Relations between NASA and Russia’s state-owned space company were fairly robust five years ago, when the two parties signed a joint statement discussing a partnership in the development of a space station to orbit the moon called the Lunar Gateway. At that time, the Russian company Roscosmos was supposed to deliver an airlock for the plant.
Of course, a lot has happened in the five years since then. In 2020, as NASA began to flesh out its plans for lunar exploration under the Artemis program, Russia began to back down.
“In our view, the Lunar Gateway in its current form is too US-centric, so to speak,” said then-director general of Roscosmos Dmitry Rogozin. “Russia will probably refrain from participating in it on a large scale.” At the time, Rogozin also expressed disdain for the NASA-created “Artemis Accords,” which set out a set of principles to guide cooperation between nations participating in the agency’s 21st-century lunar exploration plans.
By the time Russia invaded Ukraine in 2022, the country had already focused on collaborating with China on an “International Lunar Research Station.” This is a parallel effort with NASA’s Artemis program, which is inviting countries to join China and Russia in collaborating on lunar exploration.
As Russia drifted away from NASA, nearly two dozen countries signed multilateral agreements to join NASA’s Artemis Accords. One of the founding members, the United Arab Emirates, wants to further expand its participation. On Tuesday, The National reported that the UAE is in talks with NASA to provide an airlock for the Lunar Gateway. The small Middle Eastern nation has been working with Boeing on designs.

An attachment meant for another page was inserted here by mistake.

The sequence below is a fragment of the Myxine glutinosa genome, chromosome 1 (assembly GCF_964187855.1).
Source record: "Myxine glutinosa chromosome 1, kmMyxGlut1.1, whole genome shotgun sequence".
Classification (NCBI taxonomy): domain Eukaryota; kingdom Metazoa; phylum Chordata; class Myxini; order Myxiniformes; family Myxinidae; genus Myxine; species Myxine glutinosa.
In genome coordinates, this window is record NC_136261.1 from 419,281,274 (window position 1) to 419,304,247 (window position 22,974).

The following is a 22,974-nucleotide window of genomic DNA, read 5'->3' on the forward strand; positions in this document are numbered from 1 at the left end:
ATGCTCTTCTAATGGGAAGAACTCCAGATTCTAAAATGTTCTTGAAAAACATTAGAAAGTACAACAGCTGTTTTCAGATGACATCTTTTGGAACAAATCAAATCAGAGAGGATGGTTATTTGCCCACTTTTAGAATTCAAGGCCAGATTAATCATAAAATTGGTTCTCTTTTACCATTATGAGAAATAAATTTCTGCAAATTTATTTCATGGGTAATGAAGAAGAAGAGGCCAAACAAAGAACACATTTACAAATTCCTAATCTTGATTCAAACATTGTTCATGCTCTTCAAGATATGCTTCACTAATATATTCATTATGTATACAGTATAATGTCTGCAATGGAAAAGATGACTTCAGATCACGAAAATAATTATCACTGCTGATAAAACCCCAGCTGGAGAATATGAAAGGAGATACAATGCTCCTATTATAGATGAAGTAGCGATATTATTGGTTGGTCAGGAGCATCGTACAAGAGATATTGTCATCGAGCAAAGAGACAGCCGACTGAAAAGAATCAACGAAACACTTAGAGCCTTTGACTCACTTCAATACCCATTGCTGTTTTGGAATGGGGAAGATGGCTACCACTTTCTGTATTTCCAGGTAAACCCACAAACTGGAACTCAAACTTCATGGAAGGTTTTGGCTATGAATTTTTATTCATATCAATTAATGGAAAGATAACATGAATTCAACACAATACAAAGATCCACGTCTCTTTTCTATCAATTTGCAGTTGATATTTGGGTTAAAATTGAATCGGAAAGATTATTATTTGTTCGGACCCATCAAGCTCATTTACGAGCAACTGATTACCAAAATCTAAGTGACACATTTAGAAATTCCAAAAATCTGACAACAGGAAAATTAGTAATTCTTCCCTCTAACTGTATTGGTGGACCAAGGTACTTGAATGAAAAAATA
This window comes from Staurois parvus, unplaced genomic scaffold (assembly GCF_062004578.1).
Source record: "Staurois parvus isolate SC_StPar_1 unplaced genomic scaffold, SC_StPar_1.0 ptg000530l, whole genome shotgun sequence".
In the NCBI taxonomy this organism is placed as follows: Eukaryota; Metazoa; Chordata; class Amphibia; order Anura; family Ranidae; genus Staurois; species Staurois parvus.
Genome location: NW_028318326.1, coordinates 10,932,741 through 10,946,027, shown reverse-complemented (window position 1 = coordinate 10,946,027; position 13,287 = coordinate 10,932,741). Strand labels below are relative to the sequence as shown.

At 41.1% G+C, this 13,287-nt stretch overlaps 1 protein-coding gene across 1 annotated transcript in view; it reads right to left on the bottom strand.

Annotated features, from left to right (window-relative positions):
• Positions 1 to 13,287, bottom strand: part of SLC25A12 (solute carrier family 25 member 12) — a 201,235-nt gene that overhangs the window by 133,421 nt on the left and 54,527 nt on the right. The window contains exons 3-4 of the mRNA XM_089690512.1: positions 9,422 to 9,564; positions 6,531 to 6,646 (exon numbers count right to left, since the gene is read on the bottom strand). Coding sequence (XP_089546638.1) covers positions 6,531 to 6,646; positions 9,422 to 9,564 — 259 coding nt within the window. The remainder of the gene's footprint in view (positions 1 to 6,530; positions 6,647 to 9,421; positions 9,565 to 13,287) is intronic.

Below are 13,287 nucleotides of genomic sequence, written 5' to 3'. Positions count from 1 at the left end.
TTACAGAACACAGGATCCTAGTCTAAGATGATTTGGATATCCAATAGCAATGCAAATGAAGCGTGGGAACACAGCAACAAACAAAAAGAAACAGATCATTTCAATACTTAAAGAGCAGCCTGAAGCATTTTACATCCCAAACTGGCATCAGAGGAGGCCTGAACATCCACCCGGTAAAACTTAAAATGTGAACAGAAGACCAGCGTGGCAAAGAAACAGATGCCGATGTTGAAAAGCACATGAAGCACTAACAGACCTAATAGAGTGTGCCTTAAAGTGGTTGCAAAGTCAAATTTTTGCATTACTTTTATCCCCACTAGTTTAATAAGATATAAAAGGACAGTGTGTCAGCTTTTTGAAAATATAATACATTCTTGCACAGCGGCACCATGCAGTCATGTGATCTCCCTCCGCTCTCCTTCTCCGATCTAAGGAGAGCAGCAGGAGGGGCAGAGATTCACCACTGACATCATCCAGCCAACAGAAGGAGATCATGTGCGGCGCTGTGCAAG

Separately, a source confirmed to Ars that the UAE has been in talks with NASA to provide an airlock for the gateway for about a year. The first elements of this small station, which will fly in a halo orbit around the moon, are expected to launch on a Falcon Heavy rocket in late 2024 or 2025. Humans will not live continuously on the Gateway like they do on the International Space Station. but inhabit it regularly. An airlock would make spacewalks easier.
The Islamic nation, which is smaller in area than the US state of Maine, has a population of just under 9 million people. However, it has expressed an outsized interest in space exploration. In June 2020, the UAE Space Program, in partnership with the University of Colorado Boulder, sent the Hope probe to Mars to study the red planet’s atmosphere. UAE officials said the goal of this program is to inspire the younger generation to enter science, technology, engineering and medicine. At that time, only Russia, the United States, the European Union, and India had successfully launched a spacecraft into orbit around Mars.
Last weekend, the UAE participated in its first lunar launch. His small lunar rover Rashid was a passenger aboard the Hakuto-R lander, which was commercially developed by the Japanese company ispace. This mission successfully launched on a Falcon 9 rocket and is scheduled to land on the moon early next year.
The country also has a small astronaut corps. In 2019, Hazza Al Mansouri flew to the International Space Station on a Soyuz rocket for eight days as a guest astronaut. In February next year, Sultan Al Neyadi is scheduled to join the Crew 6 mission, where he will spend about six months aboard the space station. His seat was brokered by Axiom Space. Other UAE astronauts are training in Houston for future space missions.
Through its partnership in the Artemis Accords, the UAE is positioning itself to send an astronaut to the Lunar Gateway within this decade – and perhaps to the lunar surface in the 2030s.